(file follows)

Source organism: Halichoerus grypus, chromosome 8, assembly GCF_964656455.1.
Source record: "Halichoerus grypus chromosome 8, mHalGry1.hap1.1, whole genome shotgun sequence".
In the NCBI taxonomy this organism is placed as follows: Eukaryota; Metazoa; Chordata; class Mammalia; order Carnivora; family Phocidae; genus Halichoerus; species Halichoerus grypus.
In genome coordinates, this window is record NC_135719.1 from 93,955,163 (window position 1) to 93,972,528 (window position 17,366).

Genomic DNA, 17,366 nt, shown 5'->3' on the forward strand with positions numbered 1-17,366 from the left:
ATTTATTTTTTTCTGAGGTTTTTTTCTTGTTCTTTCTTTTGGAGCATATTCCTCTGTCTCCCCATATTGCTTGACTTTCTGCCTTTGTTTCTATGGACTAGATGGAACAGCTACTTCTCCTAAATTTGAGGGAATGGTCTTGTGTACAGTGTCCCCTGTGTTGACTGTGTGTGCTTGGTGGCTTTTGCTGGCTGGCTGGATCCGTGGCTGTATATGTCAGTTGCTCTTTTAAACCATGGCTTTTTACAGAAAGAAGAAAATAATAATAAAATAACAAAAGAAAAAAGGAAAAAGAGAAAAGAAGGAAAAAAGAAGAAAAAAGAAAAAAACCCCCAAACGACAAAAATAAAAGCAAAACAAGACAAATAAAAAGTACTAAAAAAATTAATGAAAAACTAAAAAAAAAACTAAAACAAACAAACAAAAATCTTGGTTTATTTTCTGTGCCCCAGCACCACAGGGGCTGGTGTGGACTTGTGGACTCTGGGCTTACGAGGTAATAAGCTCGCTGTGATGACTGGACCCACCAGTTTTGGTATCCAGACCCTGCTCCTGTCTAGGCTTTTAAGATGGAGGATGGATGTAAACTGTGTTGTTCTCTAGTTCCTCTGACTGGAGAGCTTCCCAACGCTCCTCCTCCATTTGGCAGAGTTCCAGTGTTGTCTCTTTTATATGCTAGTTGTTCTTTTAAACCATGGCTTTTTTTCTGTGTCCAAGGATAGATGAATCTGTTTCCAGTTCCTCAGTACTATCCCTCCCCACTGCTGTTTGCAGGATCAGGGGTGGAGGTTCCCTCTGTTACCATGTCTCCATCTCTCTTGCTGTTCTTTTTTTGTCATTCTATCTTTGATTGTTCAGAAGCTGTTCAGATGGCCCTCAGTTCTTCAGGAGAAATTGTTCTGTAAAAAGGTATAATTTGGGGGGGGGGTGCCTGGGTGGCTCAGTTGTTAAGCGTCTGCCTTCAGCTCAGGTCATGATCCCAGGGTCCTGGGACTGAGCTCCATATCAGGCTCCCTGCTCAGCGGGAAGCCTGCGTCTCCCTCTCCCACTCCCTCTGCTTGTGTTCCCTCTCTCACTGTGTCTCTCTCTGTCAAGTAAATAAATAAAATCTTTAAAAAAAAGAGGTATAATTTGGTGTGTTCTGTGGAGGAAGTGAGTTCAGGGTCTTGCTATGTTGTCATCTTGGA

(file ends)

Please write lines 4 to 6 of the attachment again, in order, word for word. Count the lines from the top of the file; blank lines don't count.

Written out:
In genome coordinates, this window is record NC_135719.1 from 93,955,163 (window position 1) to 93,972,528 (window position 17,366).

Genomic DNA, 17,366 nt, shown 5'->3' on the forward strand with positions numbered 1-17,366 from the left:
ATTTATTTTTTTCTGAGGTTTTTTTCTTGTTCTTTCTTTTGGAGCATATTCCTCTGTCTCCCCATATTGCTTGACTTTCTGCCTTTGTTTCTATGGACTAGATGGAACAGCTACTTCTCCTAAATTTGAGGGAATGGTCTTGTGTACAGTGTCCCCTGTGTTGACTGTGTGTGCTTGGTGGCTTTTGCTGGCTGGCTGGATCCGTGGCTGTATATGTCAGTTGCTCTTTTAAACCATGGCTTTTTACAGAAAGAAGAAAATAATAATAAAATAACAAAAGAAAAAAGGAAAAAGAGAAAAGAAGGAAAAAAGAAGAAAAAAGAAAAAAACCCCCAAACGACAAAAATAAAAGCAAAACAAGACAAATAAAAAGTACTAAAAAAATTAATGAAAAACTAAAAAAAAAACTAAAACAAACAAACAAAAATCTTGGTTTATTTTCTGTGCCCCAGCACCACAGGGGCTGGTGTGGACTTGTGGACTCTGGGCTTACGAGGTAATAAGCTCGCTGTGATGACTGGACCCACCAGTTTTGGTATCCAGACCCTGCTCCTGTCTAGGCTTTTAAGATGGAGGATGGATGTAAACTGTGTTGTTCTCTAGTTCCTCTGACTGGAGAGCTTCCCAACGCTCCTCCTCCATTTGGCAGAGTTCCAGTGTTGTCTCTTTTATATGCTAGTTGTTCTTTTAAACCATGGCTTTTTTTCTGTGTCCAAGGATAGATGAATCTGTTTCCAGTTCCTCAGTACTATCCCTCCCCACTGCTGTTTGCAGGATCAGGGGTGGAGGTTCCCTCTGTTACCATGTCTCCATCTCTCTTGCTGTTCTTTTTTTGTCATTCTATCTTTGATTGTTCAGAAGCTGTTCAGATGGCCCTCAGTTCTTCAGGAGAAATTGTTCTGTAAAAAGGTATAATTTGGGGGGGGGGTGCCTGGGTGGCTCAGTTGTTAAGCGTCTGCCTTCAGCTCAGGTCATGATCCCAGGGTCCTGGGACTGAGCTCCATATCAGGCTCCCTGCTCAGCGGGAAGCCTGCGTCTCCCTCTCCCACTCCCTCTGCTTGTGTTCCCTCTCTCACTGTGTCTCTCTCTGTCAAGTAAATAAATAAAATCTTTAAAAAAAAGAGGTATAATTTGGTGTGTTCTGTGGAGGAAGTGAGTTCAGGGTCTTGCTATGTTGTCATCTTGGA